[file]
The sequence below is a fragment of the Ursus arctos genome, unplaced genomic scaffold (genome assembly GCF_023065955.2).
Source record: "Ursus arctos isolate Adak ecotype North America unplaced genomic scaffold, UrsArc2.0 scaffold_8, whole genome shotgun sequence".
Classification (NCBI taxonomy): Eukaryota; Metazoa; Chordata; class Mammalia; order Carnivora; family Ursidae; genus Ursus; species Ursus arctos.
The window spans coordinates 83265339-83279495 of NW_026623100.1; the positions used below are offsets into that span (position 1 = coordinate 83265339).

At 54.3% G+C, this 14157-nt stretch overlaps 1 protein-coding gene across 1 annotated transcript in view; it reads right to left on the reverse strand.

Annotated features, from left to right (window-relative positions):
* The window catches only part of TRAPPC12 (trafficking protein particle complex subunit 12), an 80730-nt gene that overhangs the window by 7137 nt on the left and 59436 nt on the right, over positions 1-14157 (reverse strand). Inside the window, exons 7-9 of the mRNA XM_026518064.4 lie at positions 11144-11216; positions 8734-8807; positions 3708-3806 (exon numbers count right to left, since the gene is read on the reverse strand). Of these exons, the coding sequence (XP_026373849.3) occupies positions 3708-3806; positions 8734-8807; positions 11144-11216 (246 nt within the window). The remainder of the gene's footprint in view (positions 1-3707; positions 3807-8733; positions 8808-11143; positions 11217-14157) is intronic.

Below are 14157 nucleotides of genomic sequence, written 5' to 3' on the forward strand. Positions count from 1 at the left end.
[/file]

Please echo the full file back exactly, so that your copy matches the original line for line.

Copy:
The sequence below is a fragment of the Ursus arctos genome, unplaced genomic scaffold (genome assembly GCF_023065955.2).
Source record: "Ursus arctos isolate Adak ecotype North America unplaced genomic scaffold, UrsArc2.0 scaffold_8, whole genome shotgun sequence".
Classification (NCBI taxonomy): Eukaryota; Metazoa; Chordata; class Mammalia; order Carnivora; family Ursidae; genus Ursus; species Ursus arctos.
The window spans coordinates 83265339-83279495 of NW_026623100.1; the positions used below are offsets into that span (position 1 = coordinate 83265339).

At 54.3% G+C, this 14157-nt stretch overlaps 1 protein-coding gene across 1 annotated transcript in view; it reads right to left on the reverse strand.

Annotated features, from left to right (window-relative positions):
* The window catches only part of TRAPPC12 (trafficking protein particle complex subunit 12), an 80730-nt gene that overhangs the window by 7137 nt on the left and 59436 nt on the right, over positions 1-14157 (reverse strand). Inside the window, exons 7-9 of the mRNA XM_026518064.4 lie at positions 11144-11216; positions 8734-8807; positions 3708-3806 (exon numbers count right to left, since the gene is read on the reverse strand). Of these exons, the coding sequence (XP_026373849.3) occupies positions 3708-3806; positions 8734-8807; positions 11144-11216 (246 nt within the window). The remainder of the gene's footprint in view (positions 1-3707; positions 3807-8733; positions 8808-11143; positions 11217-14157) is intronic.

Below are 14157 nucleotides of genomic sequence, written 5' to 3' on the forward strand. Positions count from 1 at the left end.